The Old and New Of It

’m like a lot of race fans. I always look at the nitro qualifying sheets wheneverI can and pore over them. Originally, I used to do that to check the times, but elapsed times and mile per hour readings are pretty much passé given that NHRA is trying to slow the cars down, and poor old IHRA races nitro cars that have smaller budgets and consequently lesser performance.

Now my interest is pretty much confined to the names of the players rather than numbers. In the past two or three years, I’ve noticed with modest excitement the advent of very new Top Fuel drivers like Antron Brown, Spencer Massey, Shawn Langdon, and for the purposes of this piece, rookie driver Del Cox Jr. 

I use the term “modest” because these guys are all hired guns. They don’t run their respective operations but race thanks to the largesse of well-known backers who can get grand theft sponsorship. As one familiar example, Massey, the 2008 IHRA Top Fuel World Champ replaced Larry Dixon behind the wheel of Don Prudhomme’s U.S. Smokeless dragster. Of these four, Cox is of special interest.

In contrast to this, I also notice with some pangs of remorse the absence behind the wheel of the racers who got me through the first 40 or so years of my now approaching 50 years of spectatorhood. Guys like Brown, Langdon, Massey, and Cox weren’t even born or were infants when Prudhomme, Don Garlits, Shirley Muldowney, Gary Beck, and James Warren types were running wild. However, there is one glorious exception to this reality, and I got to see him at work during ESPN’s coverage of the NHRA Summer Nationals at Heartland Park Topeka.

That exception was Chris “the Golden Greek” Karamesines, who, as he was pulling alongside current day Top Fuel king Tony Schumacher was announced as being 80 years old. EIGHTY YEARS OLD? Eighty is something like three years beyond the normal human life span for men! How old is that? Try this comparative historic spiel (and I’ve used it once before when Karamesines was much younger – ‘72 or ‘73).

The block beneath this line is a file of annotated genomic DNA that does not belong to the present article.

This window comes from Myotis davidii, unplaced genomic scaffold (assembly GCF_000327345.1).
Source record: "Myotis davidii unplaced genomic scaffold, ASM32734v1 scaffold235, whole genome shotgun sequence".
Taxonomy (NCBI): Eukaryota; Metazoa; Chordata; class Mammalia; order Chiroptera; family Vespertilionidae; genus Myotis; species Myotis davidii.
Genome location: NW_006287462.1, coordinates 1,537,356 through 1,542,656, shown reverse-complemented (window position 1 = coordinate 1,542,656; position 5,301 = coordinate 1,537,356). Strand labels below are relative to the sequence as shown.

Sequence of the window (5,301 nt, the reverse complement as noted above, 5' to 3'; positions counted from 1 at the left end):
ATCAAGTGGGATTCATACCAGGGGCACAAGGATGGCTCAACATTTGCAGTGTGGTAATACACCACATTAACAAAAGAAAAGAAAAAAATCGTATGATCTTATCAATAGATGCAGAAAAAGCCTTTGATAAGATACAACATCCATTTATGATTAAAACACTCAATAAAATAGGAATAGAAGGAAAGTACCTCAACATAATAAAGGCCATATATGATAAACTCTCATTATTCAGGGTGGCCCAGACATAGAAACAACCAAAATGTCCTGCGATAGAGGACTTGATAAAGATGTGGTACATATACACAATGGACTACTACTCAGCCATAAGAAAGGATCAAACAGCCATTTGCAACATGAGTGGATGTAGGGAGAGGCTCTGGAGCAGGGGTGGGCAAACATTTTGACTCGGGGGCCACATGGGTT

At the time, Karamesines received drag racing’s first nitro 200-mph time slip in April of 1960, Johnny Unitas was quarterback for the Baltimore Colts, Jim Brown led the NFL in rushing, Ted Williams was still playing for the Boston Red Sox, “Sugar Ray” Robinson was still a top-ten middleweight boxer, and Muhammad Ali was entering his first year of pro boxing.

This man is at eighty, racing in major league competition in a major league (or at least semi-major) sport, and old enough to be the president’s father. Most guys at eighty are having someone drive them through the pits in a golf cart, and with “the Greek” he’s driving that cart with a glass of Chivas with the youthful outlook of someone far younger. I cannot think of another sport where a man with “the Greek’s” experience is competing at that level and that includes golf, pool, and poker.

Amazingly, Karamesines is apparently taking on a full schedule this year. Last season, he didn’t run a single NHRA event, and just a few in IHRA. He started out 2009’s campaign in the first two weekends in March at the IHRA Mardi Gras Nationals in Baton Rouge, La., and the NHRA Gatornationals DNQing at the bottom of the sheets. The same thing happened at the NHRA events in Houston and Atlanta, and at the IHRA event in Rockingham, N.C.

Howwwevvaah… Karamesines came to life at the NHRA Midwest Nationals in St. Louis and at the aforementioned NHRA Summer Nationals at Topeka… He qualified!!

At St. Louis, he ran a 4.435/214.66 to get in the 15th spot, only to leave before the Tree activated in round one against Cory McClenathan. At Topeka he qualified 14th in a 15-car show and sparkled at the lights in a first-round bout with Schumacher. My drunken friends told me that Karamesines gave Cory Mac all he could handle, losing by only about 15 car lengths.

Okay, facetiousness aside, that’s still pretty impressive for an athletic octogenarian. I know I speak for fellow Karamesines fanatic and el jefe, Jeff Burk, when I say that it’s likely “the Greek” will probably not make the winner’s circle at any Hot Rod Association event, but if he does that should be a Sports Illustrated cover story.